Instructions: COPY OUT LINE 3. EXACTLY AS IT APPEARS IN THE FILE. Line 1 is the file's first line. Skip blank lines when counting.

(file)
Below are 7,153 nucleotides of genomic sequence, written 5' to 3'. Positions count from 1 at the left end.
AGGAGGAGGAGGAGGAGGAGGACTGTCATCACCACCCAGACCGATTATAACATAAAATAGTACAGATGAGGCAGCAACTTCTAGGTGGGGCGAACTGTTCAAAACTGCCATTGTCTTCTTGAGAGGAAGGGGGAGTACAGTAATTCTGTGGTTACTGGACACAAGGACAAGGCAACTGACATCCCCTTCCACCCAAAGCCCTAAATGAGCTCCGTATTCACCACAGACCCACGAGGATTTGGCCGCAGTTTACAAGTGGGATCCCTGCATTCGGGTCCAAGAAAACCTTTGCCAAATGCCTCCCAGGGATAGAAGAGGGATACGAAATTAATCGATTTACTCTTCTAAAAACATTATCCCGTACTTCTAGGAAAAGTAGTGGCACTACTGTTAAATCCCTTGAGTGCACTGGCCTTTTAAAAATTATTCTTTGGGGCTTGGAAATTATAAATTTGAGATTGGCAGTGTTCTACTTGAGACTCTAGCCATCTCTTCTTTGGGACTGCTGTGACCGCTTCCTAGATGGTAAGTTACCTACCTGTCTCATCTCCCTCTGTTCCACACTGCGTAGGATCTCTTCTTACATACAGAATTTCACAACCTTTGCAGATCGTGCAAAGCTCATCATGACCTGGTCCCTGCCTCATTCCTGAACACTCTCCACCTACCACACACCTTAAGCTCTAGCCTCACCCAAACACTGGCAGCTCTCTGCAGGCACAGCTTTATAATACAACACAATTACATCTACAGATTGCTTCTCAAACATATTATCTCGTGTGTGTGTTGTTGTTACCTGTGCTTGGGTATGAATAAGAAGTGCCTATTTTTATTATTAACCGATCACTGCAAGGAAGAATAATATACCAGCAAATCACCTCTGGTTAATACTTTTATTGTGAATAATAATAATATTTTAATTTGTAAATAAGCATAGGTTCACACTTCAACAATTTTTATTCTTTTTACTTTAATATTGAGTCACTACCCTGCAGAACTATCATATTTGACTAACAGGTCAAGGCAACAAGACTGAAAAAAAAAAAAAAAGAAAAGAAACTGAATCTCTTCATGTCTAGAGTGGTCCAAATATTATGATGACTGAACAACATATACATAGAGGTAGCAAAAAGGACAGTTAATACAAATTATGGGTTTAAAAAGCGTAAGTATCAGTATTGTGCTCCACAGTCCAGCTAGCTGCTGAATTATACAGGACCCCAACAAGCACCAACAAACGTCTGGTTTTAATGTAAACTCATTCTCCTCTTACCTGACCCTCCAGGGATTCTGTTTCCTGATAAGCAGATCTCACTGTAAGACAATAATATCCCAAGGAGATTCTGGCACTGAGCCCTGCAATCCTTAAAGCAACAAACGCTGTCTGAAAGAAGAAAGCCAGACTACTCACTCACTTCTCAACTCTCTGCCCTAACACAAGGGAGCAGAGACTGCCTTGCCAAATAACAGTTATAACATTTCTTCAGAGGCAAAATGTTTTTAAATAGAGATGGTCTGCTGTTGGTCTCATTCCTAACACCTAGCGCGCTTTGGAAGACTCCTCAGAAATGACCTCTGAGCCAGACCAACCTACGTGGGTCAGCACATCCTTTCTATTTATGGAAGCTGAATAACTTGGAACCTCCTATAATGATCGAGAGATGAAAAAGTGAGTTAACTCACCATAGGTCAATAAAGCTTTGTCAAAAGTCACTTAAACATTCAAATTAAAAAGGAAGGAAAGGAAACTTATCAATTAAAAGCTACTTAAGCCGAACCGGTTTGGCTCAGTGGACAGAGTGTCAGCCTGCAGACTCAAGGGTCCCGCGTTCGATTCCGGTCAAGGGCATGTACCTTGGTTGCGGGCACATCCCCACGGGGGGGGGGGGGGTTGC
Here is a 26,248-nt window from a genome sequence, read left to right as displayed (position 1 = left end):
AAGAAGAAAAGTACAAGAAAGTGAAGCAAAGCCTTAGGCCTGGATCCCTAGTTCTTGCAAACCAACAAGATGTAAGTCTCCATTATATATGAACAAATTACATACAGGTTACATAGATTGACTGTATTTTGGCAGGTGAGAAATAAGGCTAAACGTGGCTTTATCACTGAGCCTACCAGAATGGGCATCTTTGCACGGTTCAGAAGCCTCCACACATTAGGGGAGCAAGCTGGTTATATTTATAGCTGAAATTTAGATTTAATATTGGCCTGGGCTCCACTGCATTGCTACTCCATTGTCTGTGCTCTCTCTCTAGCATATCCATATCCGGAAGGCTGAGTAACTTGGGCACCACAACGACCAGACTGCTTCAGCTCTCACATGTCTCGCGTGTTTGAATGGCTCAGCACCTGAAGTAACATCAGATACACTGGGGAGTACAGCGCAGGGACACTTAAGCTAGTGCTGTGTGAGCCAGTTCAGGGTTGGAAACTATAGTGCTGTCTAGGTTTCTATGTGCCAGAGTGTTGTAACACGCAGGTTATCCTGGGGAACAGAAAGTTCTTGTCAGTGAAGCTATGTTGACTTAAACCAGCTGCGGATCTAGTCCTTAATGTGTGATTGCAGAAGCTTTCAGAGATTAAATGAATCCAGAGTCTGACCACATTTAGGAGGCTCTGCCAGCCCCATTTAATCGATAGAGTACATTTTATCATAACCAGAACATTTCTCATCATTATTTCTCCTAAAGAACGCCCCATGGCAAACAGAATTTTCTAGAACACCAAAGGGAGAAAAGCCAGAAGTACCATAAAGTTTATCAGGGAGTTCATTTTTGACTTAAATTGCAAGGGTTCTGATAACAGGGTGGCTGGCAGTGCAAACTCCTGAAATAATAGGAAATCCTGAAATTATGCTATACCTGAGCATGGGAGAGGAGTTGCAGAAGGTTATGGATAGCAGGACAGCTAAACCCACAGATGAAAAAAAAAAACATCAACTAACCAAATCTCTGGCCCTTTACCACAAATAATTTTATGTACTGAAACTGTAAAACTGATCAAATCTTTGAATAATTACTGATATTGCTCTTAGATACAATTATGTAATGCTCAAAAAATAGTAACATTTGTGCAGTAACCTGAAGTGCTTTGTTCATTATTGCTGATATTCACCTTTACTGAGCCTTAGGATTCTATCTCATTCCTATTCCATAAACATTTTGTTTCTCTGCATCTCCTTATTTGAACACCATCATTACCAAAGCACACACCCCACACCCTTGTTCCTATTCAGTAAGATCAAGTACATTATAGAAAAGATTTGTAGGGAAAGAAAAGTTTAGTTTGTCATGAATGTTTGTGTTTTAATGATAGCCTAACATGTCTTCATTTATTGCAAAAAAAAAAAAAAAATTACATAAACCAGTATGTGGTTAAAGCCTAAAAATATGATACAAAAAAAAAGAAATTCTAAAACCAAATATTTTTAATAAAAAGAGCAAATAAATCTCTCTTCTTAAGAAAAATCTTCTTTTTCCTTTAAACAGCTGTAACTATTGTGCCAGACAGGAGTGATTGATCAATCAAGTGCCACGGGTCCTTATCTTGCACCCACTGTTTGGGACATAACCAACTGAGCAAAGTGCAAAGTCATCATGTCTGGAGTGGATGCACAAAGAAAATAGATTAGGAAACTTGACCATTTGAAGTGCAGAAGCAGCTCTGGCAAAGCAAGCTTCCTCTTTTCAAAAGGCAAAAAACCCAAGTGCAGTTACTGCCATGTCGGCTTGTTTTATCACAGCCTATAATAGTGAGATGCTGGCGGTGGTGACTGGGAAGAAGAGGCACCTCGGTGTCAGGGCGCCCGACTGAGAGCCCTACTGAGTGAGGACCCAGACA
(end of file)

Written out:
Here is a 26,248-nt window from a genome sequence, read left to right as displayed (position 1 = left end):